Gold May Get Long-Term Support From Ongoing Unemployment Woes If Fed Waits For Jobs Growth To Begin Reducing Monetary Easing: HSBC

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Gold Bars Zurich April 2013
Gold bars in the vault of the branch office of precious-metal trader Degussa in Zurich.

Gold prices could see support from an unlikely quarter if Federal Reserve economists pay closer attention to the reality of U.S. unemployment behind headline figures, according to a HSBC Holdings PLC (LON:HSBA) research note.

“Gold is likely to remain supported by the Fed’s stance to keep monetary policy highly accommodative, in our view, in addition to the possibility of QE ‘tapering’ to be delayed,” HSBC precious metals analysts James Steel and Howard Wen wrote Monday in a research note.

According to one HSBC economist, underemployment as well as unemployment are key measures that Fed officials should take into account.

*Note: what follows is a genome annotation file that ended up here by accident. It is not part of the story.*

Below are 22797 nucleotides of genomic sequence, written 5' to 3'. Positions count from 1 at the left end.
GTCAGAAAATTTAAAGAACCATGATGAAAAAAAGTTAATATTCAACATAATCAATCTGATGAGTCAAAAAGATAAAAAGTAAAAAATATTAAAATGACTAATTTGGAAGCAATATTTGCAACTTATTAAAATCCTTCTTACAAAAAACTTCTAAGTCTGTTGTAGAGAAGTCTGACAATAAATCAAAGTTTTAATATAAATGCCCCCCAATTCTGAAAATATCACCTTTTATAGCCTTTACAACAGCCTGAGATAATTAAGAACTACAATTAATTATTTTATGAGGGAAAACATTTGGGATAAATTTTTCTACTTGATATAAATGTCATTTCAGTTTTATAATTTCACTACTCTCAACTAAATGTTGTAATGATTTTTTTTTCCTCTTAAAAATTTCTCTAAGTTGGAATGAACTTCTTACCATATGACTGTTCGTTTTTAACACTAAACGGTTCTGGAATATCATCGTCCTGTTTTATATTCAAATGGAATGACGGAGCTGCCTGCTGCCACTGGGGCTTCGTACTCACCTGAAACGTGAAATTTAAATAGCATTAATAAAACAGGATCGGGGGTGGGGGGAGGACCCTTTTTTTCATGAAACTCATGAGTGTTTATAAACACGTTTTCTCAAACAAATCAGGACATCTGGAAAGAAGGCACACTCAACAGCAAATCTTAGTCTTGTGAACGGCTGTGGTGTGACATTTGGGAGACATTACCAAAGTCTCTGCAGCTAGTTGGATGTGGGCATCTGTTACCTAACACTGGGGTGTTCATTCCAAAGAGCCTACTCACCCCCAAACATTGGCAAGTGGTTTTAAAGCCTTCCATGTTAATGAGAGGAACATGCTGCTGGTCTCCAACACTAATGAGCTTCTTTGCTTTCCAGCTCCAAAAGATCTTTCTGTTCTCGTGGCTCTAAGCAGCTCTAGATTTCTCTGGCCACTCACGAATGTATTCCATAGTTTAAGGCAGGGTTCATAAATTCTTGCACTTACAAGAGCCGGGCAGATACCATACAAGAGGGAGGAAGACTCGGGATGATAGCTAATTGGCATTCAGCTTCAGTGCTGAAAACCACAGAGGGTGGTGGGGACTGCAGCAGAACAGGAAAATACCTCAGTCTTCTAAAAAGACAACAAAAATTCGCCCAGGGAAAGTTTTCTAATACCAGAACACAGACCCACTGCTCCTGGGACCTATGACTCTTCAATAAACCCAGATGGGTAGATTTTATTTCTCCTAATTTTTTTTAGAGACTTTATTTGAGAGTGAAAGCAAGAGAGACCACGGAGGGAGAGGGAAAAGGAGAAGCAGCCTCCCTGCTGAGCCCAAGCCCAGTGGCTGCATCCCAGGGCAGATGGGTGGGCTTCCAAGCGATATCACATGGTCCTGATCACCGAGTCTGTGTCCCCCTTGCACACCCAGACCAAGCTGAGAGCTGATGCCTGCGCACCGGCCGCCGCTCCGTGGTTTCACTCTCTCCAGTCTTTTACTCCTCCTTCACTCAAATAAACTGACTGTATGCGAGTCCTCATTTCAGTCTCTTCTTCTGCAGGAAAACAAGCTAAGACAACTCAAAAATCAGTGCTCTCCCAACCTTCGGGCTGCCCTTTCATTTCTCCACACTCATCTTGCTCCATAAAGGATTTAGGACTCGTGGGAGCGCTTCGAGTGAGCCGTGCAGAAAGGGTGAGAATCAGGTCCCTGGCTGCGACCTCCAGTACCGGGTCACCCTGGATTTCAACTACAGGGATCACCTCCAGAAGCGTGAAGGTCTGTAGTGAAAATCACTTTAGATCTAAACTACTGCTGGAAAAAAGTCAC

Although the headline unemployment rate fell to 7.2 percent on Tuesday, if workers who aren’t actively searching but still want a job are included, unemployment is likely closer to 9 percent, according to HSBC economist Karen Ward.

Since the Federal Reserve has tied any reduction in its current $85 billion-per-month bond buying -- a prospect seen as bearish for gold -- to lower unemployment, the pace of authentic labor market gains is crucial for gold investors.

“The headline unemployment rate suggests it will be some time before the Fed meaningfully moves to the brake, but accounting for other measures of slack one can conclude we are even further away,” read the note, citing Ward’s arguments.

Gold enjoyed a minor rally on Tuesday, after a delayed U.S. unemployment report showed only 148,000 jobs were added in September, well below analyst expectations.

Gold prices moved upward just before the jobs report, HSBC analyst Howard Wen told International Business Times, but the rally is not likely to last too long or stretch much higher.

“Now the focus is going to be on the upcoming FOMC [Federal Open Market Committee] meeting,” Wen told IBTimes.

That meeting is scheduled for Oct. 29-30. Thanks to the lackluster jobs figures, economists at London’s Capital Economics and Barclays PLC (LON:BARC) now expect tapering to be delayed until early 2014, again a positive signal for gold.

The Fed’s surprise decision to delay tapering in September threw gold markets into disarray, and left traders uncertain, wary and confused, with low trading volumes seen in gold markets recently. 

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